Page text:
In last week’s post on the real return on client engagement I suggested that the concept of client engagement is little more than a platitude – unless we can define it, measure it and understand what drives it.
It seems to have hit a chord.
In that post I shared our definition of engagement as well as the data that demonstrates the tangible return on focusing on engagement.
The Great Client Engagement Disconnect
While the data is clear on the real return on engagement, it’s not terribly helpful if we don’t understand the activities that will drive engagement.
This is where the disconnect begins.
Everyone has their own idea about how to engage with clients and more than a few will tell you it’s exactly what they are doing today. And while that sounds like a happy coincidence, it’s hard to argue if they are right or not, without evidence.
We believe, however, that if you can define and measure engagement, you can also understand the drivers of engagement. Those drivers are hidden in the data.
The Drivers of Client Engagement
So what exactly does the data tell us? Based on our analysis we have identified the core characteristics of an Engaged client relationship.
A caution before you review these drivers. It’s easy to work through a mental checklist in your own head that reinforces that you do these things already. I know you want to do these things and may believe you do them now.
But ask yourself if you are tangibly demonstrating each driver. Can you point to specific activities that demonstrate these qualities to clients, in a way that is clear and consistent? If it's too vague, the benefit may be lost.
1. Driving engagement means broadening the scope of the relationship.
Engaged clients are more likely to say they have a deeper personal relationship with their advisor, one that goes beyond investments.
Engagement Lesson #1: The quality of the advice drives satisfaction. However, putting that advice in the context of your clients’ lives drives engagement. And their lives are about more than money.
2. Driving engagement means having a process to tangibly demonstrate that you understand, and are responding to, client needs.
Engaged clients are more likely to say their advisor has a deep understanding of their life goals and is proactive in understanding how those goals and needs have changed.
Engagement Lesson #2:
Tangibly demonstrate how you understand and respond to client needs over time.
- Have a formal process to connect with clients about if and how their life goals and objectives are changing. Consider doing this outside of a conversation about investments and money.
- Be specific about that process by telling clients that it’s important to hit pause, from time to time, to understand what has changed and to examine if and how that might impact their plan.
- Dig deep to help clients understand and articulate the changes they are experiencing. Simply asking if anything has changed, won’t get you there. We’re human and that’s a hard question to answer.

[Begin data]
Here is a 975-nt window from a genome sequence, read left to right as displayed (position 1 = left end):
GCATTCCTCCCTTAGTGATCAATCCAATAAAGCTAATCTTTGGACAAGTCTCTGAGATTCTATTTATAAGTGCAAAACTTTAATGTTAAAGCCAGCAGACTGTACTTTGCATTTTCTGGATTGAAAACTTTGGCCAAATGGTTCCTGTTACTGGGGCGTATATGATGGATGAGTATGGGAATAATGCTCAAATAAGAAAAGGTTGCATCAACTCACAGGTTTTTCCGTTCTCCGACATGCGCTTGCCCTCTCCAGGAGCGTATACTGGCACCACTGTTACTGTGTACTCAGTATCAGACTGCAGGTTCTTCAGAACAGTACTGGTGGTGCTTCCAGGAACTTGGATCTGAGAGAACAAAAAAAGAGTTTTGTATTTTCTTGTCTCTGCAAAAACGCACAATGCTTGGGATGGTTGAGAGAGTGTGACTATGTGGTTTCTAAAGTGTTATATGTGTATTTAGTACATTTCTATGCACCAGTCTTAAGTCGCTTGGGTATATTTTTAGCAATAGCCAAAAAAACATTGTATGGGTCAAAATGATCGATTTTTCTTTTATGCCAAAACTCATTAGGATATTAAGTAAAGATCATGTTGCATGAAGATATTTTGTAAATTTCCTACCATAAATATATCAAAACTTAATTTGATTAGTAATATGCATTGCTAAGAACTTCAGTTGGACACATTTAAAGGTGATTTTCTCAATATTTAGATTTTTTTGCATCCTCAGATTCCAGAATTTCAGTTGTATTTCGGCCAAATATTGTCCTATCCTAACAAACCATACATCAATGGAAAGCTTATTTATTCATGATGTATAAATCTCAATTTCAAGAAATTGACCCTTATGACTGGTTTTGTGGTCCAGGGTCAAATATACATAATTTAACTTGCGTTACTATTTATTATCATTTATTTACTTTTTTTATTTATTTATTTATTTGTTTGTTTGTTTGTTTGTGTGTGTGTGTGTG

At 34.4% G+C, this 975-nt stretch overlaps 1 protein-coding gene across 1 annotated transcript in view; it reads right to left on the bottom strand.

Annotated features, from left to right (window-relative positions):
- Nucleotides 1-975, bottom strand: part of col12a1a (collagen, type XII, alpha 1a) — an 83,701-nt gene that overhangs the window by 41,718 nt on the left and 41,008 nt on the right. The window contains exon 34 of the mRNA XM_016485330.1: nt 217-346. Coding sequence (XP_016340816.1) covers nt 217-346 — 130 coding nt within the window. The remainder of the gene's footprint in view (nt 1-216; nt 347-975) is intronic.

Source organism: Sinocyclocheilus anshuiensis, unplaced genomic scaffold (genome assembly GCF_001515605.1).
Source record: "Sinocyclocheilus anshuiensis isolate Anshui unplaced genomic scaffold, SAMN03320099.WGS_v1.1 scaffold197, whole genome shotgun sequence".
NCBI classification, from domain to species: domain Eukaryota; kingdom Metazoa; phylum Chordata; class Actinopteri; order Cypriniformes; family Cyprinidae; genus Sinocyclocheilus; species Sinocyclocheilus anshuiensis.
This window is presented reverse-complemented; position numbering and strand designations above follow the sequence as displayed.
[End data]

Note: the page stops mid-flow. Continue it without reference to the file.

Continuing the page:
3. Driving engagement means transforming your review process from a ‘need to do’ to something more inspired.
Engaged clients are more likely to say they feel more engaged during reviews and that their partners feel the same. However, there is a persistent gap with partner engagement.
Engagement Lesson #3: Focus your reviews on the things that are most important for clients and don’t assume that those are the same things that are on your agenda. There are times when what clients need to hear and what you want to share are different. The former is all that matters. And remember that the only way to truly engage partners who seem otherwise disengaged is by changing the agenda, not by explaining why the existing agenda should be more interesting or important.
4. Driving engagement means having a formal and consistent process to capture and use input from clients on what they need right now.
There is a reason that we focus our work on helping advisors gather direct input from clients. The data makes it clear that driving engagement starts with a deep understanding of client needs, concerns, challenges and aspirations. And more often that not, it’s about helping them understand these things about themselves.
So we aren’t surprised by the last driver in the least. Engaged clients are more likely to say their advisor has invited them to provide feedback using a formal survey/poll.
Engagement Lesson #4: Design a client experience – from the conversations you have during reviews to the communications your share to the scope of service you provide – that reflects what your clients have told you is most important.
A Final Thought
Driving engagement isn’t necessarily about doing new things, but about examining if and how what you are doing today reflects what is most important to your clients.
As you look at your client experience today, ask an important question. Am I missing opportunities to demonstrate leadership? Ultimately, your ability to tangibly demonstrate leadership through the client experience is the hallmark of engagement.
All of the work we do at Absolute Engagement is premised on the idea that clients will highlight the path to engagement if we only ask the right questions. And that’s exactly what we’ve been doing with our ongoing investor research, as well as the work we do to help advisory firms capture and use this data from their own clients.